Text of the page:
Black lives matter to us.
This is an invitation to civil, thoughtful dialogue about racism. I don’t pretend to know many of the answers, but I’ve been working to educate myself, and to overcome the fears that have kept me silent on this issue. If you too have felt paralyzed by the repeated murders of black people, let’s talk. If you’ve felt upset, but believe there’s nothing you can do about it, let’s talk. If you respond to “Black Lives Matter” with “All Lives Matter,” let’s talk. If you have white skin but don’t think you have white privilege or that it has anything to do with all that’s happening in our country lately, let’s talk.
Why am I writing about racism on a farm website? Because food, farming, and race are inseparable. The land Craig and I farm on was once the territory of the Haudenosaunee, until white people stole it. White people accumulated wealth to develop the land through the unpaid or barely-paid labor of black and brown people. Underpaid black and brown people still grow most of the food we buy at the store. Black farmers have lost almost all of their land over the past 7 decades, as a result of federal policies designed to do exactly that.
And if all that weren’t enough, I am also a mom. Yesterday a black mom, Jahna Riley, pointed out on social media that the only question that matters for white parents right now is, “What we are doing to raise children who won’t kill her children?” So I’m committing to having hard conversations, and to talking about racism and the murder of black people in age-appropriate ways with my children.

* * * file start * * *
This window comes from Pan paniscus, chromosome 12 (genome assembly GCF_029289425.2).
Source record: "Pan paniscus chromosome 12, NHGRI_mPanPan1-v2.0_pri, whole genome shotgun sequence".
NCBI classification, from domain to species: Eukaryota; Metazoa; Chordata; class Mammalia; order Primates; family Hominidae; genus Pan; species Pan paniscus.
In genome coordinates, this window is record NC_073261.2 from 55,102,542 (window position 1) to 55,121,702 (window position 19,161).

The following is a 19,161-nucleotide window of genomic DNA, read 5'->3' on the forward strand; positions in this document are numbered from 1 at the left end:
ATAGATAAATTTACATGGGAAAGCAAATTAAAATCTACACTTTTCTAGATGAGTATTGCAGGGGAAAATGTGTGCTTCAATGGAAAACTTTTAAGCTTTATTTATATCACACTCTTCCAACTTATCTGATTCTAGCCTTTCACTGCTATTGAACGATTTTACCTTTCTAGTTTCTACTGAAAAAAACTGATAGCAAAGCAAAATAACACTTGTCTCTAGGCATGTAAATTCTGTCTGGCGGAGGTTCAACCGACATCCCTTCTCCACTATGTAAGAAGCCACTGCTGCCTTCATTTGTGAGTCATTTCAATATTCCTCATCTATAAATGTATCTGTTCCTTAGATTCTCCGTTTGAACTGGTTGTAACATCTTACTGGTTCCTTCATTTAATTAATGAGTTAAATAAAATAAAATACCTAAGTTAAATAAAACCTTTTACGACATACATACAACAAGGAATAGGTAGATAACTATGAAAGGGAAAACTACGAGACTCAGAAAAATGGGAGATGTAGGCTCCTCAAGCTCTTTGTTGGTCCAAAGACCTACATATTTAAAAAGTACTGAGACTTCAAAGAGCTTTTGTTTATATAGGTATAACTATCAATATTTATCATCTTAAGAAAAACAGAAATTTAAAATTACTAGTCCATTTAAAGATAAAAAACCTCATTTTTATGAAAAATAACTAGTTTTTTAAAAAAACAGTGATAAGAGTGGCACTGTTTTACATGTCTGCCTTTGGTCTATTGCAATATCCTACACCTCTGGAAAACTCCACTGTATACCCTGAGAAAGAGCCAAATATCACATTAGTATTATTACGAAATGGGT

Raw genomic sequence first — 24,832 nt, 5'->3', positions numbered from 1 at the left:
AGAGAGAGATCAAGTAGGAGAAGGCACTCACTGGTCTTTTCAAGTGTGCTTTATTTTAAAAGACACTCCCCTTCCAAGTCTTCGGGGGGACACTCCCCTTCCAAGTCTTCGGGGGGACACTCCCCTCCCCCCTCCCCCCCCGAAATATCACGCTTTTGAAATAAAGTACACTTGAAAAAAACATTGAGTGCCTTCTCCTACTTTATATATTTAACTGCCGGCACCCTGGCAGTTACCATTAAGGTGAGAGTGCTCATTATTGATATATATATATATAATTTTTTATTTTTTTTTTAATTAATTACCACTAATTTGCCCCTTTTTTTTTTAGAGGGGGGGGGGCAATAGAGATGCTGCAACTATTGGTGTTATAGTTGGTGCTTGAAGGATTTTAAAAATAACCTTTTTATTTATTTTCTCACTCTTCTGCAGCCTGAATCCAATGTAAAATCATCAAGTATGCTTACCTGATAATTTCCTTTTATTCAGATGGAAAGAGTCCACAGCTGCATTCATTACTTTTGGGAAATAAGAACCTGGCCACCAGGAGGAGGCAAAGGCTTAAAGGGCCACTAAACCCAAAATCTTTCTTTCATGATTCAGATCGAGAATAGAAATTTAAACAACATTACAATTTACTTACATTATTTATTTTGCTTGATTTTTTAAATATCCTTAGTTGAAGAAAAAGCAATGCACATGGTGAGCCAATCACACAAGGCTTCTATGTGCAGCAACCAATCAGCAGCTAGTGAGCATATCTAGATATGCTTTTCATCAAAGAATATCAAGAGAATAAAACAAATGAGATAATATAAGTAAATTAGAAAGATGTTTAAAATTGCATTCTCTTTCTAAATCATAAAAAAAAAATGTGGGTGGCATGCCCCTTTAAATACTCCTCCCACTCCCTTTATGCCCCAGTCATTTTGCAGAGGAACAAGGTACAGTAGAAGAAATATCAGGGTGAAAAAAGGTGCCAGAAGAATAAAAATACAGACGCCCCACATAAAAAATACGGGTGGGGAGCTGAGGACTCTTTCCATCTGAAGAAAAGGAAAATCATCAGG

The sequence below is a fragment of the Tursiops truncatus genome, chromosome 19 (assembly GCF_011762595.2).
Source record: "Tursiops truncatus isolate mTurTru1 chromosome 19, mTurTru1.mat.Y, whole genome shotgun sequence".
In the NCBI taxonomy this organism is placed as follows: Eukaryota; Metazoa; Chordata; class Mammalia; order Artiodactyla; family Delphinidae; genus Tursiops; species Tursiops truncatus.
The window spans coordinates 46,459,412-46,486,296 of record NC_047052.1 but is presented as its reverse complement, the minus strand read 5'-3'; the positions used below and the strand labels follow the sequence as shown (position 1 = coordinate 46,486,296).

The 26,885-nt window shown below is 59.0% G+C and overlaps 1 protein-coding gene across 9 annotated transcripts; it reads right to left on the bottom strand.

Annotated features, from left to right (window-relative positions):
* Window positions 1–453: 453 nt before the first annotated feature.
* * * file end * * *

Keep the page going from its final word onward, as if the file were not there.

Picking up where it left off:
None of us caused this mess, but we all have a role to plan in creating change, and one place to start is within ourselves, digging down to understand our own relationship to race and how it contributes to the way we move in the world.
Donating to black-led organizations is great, but should not be your only step. Some of our favorites in the food and farming world are the Northeast Farmers of Color Land Trust, Soul Fire Farm, and the National Black Food & Justice Alliance. But there are so many more if you start looking.
If you don’t know what else you can do, start with yourself. Read “Waking Up White,” by Debby Irving to explore how you learned to be white. Read “How to Be an Anti-Racist” by Ibram X Kendi – this one is sold out in many places but worth trying to find. I also really like this list, because the resources are organized by where you are in your journey toward anti-racism. Check out these resources HERE.
So again, I invite you. Let’s have uncomfortable conversations together.* Choosing not to engage is a white privilege, one that people of color simply don’t have. Let’s not exercise this privilege.
In love and solidarity,
Erica, Craig, Rowan, and Phoenix
*by this I mean respectful conversations where both of us are willing to examine our beliefs and have civil dialogue. I don’t mean propaganda-sharing or shouting matches. If you genuinely believe that white is a superior race, I don’t think we have much to discuss.
Credit for the featured photo on this post: Rachel Costa made the sign with Ally Thomlinson’s inspiring words, and Allisa Eason took the photo. I do not personally know these women but found their collaboration powerful and was moved to share it here.